XVIII

The Perfect Sermon, or

The Asclepius

XVIII

1. Asc. All things, then, in themselves (as thou, Thrice-greatest one, dost say) are cosmic [principles] (as I should say) of all the species which are in them, [or] as it were, the sum and substance of each one of them.


Tris. So Cosmos, then, doth nourish bodies; the Spirit, souls; the [Higher] Sense (with which Celestial Gift mankind alone is blest) doth feed the mind.

And [these are] not all men, but [they are] few, whose minds are of such quality that they can be receptive of so great a blessing.

2. For as the World’s illumined by the Sun, so is the mind of man illumined by that Light; nay, in [still] fuller measure.

For whatsoever thing the Sun doth shine upon, it is anon, by interjection of the Earth or Moon, or by the intervention of the night, robbed of its light.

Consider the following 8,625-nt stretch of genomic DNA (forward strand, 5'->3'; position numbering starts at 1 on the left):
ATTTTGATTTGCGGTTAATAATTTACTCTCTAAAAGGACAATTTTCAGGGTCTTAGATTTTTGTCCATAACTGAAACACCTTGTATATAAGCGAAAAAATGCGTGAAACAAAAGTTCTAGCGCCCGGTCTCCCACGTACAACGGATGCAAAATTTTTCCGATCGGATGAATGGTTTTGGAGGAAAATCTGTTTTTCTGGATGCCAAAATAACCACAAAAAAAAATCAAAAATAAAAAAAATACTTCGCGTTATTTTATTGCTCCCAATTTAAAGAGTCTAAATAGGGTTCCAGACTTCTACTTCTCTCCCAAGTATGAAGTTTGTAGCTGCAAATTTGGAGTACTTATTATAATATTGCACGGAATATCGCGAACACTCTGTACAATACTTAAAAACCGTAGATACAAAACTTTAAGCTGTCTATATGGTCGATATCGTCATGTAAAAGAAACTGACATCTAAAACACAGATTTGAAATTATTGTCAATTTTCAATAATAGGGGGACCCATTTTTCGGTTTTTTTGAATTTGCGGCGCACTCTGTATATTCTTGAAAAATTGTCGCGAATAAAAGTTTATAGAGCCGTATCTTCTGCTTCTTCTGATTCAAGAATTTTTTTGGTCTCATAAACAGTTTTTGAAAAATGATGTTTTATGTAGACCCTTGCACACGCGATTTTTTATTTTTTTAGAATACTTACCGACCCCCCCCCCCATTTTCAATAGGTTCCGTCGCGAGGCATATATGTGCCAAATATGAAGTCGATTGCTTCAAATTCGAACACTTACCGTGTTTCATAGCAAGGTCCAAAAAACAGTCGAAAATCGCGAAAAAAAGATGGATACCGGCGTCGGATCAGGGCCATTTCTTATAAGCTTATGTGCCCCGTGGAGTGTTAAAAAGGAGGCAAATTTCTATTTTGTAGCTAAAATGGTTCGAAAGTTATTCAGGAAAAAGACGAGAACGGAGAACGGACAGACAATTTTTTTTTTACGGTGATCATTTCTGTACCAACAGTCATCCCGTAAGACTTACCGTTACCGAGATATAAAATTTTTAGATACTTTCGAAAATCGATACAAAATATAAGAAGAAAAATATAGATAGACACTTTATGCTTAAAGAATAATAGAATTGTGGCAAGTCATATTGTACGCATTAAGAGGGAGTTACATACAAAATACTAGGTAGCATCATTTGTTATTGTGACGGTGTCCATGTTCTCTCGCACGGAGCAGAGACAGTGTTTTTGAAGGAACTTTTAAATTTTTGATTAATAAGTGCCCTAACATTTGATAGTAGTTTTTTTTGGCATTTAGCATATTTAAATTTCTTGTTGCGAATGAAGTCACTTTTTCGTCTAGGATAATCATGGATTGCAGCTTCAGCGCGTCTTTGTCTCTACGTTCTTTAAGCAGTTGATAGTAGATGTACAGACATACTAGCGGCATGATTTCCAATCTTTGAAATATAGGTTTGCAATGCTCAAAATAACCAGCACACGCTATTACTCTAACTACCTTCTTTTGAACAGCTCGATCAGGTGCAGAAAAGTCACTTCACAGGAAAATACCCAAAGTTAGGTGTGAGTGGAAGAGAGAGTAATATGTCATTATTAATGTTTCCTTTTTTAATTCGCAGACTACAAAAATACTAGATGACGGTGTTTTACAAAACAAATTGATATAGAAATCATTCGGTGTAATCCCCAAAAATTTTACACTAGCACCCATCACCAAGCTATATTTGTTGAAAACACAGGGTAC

But once the [Higher] Sense hath been commingled with the soul of man, there is at-onement from the happy union of the blending of their natures; so that minds of this kind are never more held fast in errors of the darkness.

Wherefore, with reason have they said the [Higher] Senses are the souls of Gods; to which I add: not of all Gods, but of the great ones [only]; nay, even of the principles of these.


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